American Collections Inspire Native Artists and Indian Communities

By: Lucy Fowler Williams and Melissa Wagner

Originally Published in 2000

View PDF

The American Section of University of Pennsylvania Museum has developed a rewarding relationship with the National Museum of the American Indian—Smithsonian Institution’s Artist in Residence Program. As a partner with MAI, the Museum annually hosts up to six native artists who travel to the east coast to conduct research on particular aspects of Native American collections. Recipients of the 21-day travel awards move between New York City, Philadelphia, and Washington, DC, to conduct research at the American Museum of Natural History, Brooklyn Museum of Art, George Gustav Heye Center, University of Pennsylvania Museum, and the Smithsonian Institution. The objectives of the program are to enhance artistic growth, strengthen career development of the artists, and to encourage native artists to share the results of their work with their home communities.

Involved in the program since 1998, the American Section has welcomed and learned from nine individuals, all well-established artists in their own communities and each bearing a long list of credentials. Their artistic works range in subject matter, style, technique, and materials from traditional to modern. As a whole, the art­ists’ interests reflect a resounding appreciation for authenticity and accuracy surrounding then/ cultural heritage, a responsibility to demonstrate success as artists and to contribute meaningfully to their communities, and a thoughtful drive to inspire younger generations at home.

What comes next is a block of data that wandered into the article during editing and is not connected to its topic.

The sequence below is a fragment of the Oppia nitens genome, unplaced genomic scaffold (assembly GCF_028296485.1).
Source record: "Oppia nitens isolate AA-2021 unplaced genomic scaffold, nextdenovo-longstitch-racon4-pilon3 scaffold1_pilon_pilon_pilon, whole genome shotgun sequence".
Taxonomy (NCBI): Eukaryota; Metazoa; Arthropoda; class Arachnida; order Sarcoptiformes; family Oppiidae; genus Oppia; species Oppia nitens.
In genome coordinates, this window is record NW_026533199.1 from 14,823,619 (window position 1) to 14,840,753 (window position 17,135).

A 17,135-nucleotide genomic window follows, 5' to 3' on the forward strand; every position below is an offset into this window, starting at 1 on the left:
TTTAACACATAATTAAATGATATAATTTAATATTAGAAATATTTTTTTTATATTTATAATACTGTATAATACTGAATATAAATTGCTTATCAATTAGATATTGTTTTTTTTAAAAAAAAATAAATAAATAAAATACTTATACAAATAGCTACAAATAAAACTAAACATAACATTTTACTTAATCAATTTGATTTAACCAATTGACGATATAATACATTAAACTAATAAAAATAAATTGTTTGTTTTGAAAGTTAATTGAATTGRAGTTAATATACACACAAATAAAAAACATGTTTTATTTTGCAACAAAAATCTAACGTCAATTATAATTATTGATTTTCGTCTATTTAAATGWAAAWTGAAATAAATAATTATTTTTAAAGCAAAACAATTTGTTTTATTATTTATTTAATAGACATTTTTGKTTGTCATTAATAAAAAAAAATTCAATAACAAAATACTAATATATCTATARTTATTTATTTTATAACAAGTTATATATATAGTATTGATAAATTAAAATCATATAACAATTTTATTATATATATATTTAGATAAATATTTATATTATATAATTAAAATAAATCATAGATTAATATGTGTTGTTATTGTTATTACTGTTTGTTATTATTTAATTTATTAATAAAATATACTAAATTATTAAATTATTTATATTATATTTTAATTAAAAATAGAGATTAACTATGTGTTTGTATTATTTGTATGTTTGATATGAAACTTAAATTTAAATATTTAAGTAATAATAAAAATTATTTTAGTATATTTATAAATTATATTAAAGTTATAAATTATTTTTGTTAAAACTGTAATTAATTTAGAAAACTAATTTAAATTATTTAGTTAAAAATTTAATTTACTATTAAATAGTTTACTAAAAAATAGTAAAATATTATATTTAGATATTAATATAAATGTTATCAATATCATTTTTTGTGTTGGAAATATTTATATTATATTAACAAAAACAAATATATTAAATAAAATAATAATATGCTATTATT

Visiting artists have included Haida bas­ketweaver Lisa Telford, Choctaw beadworker Marcus Amerman, Wasco fiber artist Pat Court­ney Gold, Hawaiian mixed-media artist Bernice Akamini, Nuxalt wood carver Sylas Saunders, Pawnee painter and print maker Jimmy Horn, Pheasant Rump Nakota jeweler and sculptor Nelda Shrunk, Haida weaver Evelyn Vander-hoop. and Navajo painter and educator Shonto Begay. As the program evolves and additional artists visit the Museum, we hope to share their vitality and artistic innovation with the wider Museum community.

Lucy Williams
Keeper, American Section

Melissa Wagner
Assistant Keeper, American Section

Cite This Article

Williams, Lucy Fowler and Wagner, Melissa. "American Collections Inspire Native Artists and Indian Communities." Expedition Magazine 42, no. 3 (November, 2000): -. Accessed February 28, 2024. https://www.penn.museum/sites/expedition/american-collections-inspire-native-artists-and-indian-communities/


This digitized article is presented here as a historical reference and may not reflect the current views of the Penn Museum.

Report problems and issues to digitalmedia@pennmuseum.org.